Tuesday, March 9, 2004
Longtime Hayden resident Forrest Frentress loaned an out-of-town friend his truck to drive into town. When the friend came back, he told Frentress everyone in town waved to him. "They weren't waving at you," Frentress told him. "They were waving at the truck."
Frentress' story is a perfect example of the closely knit community Hayden residents strive to hold on to.
A group of 36 concerned Hayden residents and officials gathered at Hayden High School on Saturday for the first of a series of forums meant to create a comprehensive Hayden master plan -- a guide to define what townspeople want for the future of a community on the verge of enormous population growth.
The forum participants agreed that Hayden's small-town atmosphere is what makes it attractive to them, and they want to maintain that atmosphere above all. They want people to live in Hayden because they choose to be there, not because of its affordable housing.
The forum opened with a viewing of the Hayden Community Video, a 30-minute documentary about the town, which premiered Friday in front of almost 200 people in the Hayden High School auditorium. After the screening, planning consultant Bob Perletz of Winston Associates led a discussion that echoed many of the sentiments expressed by community members in the video.
Perletz took notes on the discussion and will incorporate residents' comments into a draft of a comprehensive master plan. After the draft is complete, Perletz will set a date for a second community forum.
The town of Hayden is contracting Winston Associates to create the plan, in light of several development proposals that could triple the size of Hayden during the next 15 to 20 years. A $138,000 grant from the Gates Family Foundation to assist the town grow in a desirable and attractive manner is helping to fund the effort.
On Saturday, Perletz asked residents to define small-town atmosphere. The people said Hayden's atmosphere is a heritage of agriculture and mining. It is surrounded by pristine ranch lands, and above all, its people know their neighbors.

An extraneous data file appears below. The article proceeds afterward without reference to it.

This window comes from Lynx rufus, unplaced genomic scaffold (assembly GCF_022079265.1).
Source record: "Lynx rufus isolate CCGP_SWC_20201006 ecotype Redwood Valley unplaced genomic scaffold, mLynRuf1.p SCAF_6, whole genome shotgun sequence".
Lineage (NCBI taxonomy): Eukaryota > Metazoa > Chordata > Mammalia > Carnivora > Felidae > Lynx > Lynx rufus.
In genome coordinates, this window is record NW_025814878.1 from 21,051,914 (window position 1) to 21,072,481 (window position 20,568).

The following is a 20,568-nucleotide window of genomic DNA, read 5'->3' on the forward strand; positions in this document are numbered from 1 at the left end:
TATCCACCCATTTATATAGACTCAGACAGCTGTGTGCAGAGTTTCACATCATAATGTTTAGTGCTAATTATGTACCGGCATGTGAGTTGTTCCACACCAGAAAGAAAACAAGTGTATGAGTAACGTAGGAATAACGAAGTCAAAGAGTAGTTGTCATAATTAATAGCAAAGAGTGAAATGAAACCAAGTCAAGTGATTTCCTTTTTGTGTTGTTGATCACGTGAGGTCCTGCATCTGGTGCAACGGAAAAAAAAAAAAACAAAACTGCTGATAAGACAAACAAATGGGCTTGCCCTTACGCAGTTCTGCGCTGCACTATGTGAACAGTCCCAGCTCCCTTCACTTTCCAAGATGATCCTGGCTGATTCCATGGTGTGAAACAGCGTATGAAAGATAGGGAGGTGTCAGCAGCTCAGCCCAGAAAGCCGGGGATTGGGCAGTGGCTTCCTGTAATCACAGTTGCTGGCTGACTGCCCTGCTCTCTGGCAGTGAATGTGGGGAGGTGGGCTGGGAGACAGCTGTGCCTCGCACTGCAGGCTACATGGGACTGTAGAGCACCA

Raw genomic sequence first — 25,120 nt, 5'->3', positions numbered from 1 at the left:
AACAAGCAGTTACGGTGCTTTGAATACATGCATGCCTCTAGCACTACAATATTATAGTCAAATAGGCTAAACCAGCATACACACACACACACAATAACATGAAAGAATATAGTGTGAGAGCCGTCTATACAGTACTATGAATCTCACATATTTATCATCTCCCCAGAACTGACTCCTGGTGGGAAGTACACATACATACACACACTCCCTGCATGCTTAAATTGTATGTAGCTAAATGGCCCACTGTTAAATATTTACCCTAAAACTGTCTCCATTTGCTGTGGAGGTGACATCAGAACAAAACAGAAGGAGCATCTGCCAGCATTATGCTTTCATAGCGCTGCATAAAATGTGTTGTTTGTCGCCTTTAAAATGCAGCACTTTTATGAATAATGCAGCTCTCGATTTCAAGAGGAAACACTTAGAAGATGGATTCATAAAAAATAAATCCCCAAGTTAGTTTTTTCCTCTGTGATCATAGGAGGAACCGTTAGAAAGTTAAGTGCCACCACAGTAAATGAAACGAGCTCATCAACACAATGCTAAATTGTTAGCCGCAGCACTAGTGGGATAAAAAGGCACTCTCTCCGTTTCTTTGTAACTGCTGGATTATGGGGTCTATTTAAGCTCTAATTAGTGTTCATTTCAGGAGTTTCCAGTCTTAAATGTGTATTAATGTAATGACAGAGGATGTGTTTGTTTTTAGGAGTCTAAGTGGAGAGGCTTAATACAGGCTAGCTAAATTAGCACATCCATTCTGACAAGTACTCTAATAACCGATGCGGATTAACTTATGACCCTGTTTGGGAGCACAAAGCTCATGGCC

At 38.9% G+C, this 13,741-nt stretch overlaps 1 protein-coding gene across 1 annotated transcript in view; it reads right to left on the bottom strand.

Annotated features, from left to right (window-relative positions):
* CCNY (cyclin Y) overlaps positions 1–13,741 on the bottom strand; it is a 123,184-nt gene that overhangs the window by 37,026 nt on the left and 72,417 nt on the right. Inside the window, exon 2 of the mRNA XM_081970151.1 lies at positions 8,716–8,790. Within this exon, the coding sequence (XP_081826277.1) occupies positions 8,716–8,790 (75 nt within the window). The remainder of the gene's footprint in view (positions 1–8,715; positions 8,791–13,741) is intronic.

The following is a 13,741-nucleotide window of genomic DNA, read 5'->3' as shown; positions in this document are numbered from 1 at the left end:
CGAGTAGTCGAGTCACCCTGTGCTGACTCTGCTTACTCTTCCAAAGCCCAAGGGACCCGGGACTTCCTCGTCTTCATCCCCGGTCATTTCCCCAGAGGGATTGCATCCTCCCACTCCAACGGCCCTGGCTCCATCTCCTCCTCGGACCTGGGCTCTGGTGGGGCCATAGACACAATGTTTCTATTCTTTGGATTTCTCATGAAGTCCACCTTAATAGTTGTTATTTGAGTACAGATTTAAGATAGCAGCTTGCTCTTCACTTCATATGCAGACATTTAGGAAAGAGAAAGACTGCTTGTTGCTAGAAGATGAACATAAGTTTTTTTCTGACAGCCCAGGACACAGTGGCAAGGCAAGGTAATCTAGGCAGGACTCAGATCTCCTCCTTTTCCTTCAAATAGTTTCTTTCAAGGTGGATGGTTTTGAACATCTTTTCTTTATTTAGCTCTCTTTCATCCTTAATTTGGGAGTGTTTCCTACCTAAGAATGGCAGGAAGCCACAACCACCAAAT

"Whenever there is a tragedy or a sickness, people around here come together like a family," said Donna Hellyer, chairwoman of the Hayden Planning Commission. "I know because I've been there."
School Board member Brian Hoza said people should live and work in Hayden because they want to, not because the housing market forces them to. Other participants agreed that should be the No. 1 priority for Hayden's future.
Frentress and others said Hayden is losing its neighborly atmosphere because so many residents commute to Steamboat and Craig, coming to Hayden just to sleep at night and never meeting their neighbors. Others said some people choose to live in Hayden as a stepping stone before finding a residence in Steamboat.
"Steamboat is marketed as friendly, but it is friendly in a different way," Hoza said. "Hayden is made up of working families. It is a friendly town because people really are friends with each other."
Several in attendance talked about how they see people they know by going to the post office or the town's only grocery store, the Hayden Mercantile. Many agreed the town should encourage commercial growth to be focused into one central hub for people to congregate.
Perletz directed the group to list Hayden's strengths, weaknesses, opportunities, needs and other issues.
The economy was a big topic, with participants discussing ways it could develop through Yampa Valley Regional Airport and the U.S. Highway 40 corridor. Job creation from those two places was listed as the best bet for boosting the town's economic vitality. Hellyer, who also works at the airport, said providing some sort of promotional signage at the entrance of the airport could steer more visitors to Hayden and provide more dollars to town.
Topics of concern raised for inclusion in the comprehensive plan were: traffic, infrastructure, commercial and institutional facilities, schools, housing, recreation and open space, business zoning, quality of life, and health and safety.
Hellyer said she was pleased with the turnout at the planning forum. "It was a real diverse group," Hellyer said. "We got a lot accomplished. This was a very positive step."
She also said she cried when she watched the video for the first time.
"It was just the beauty of the valley, the song, the whole thing," Hellyer said.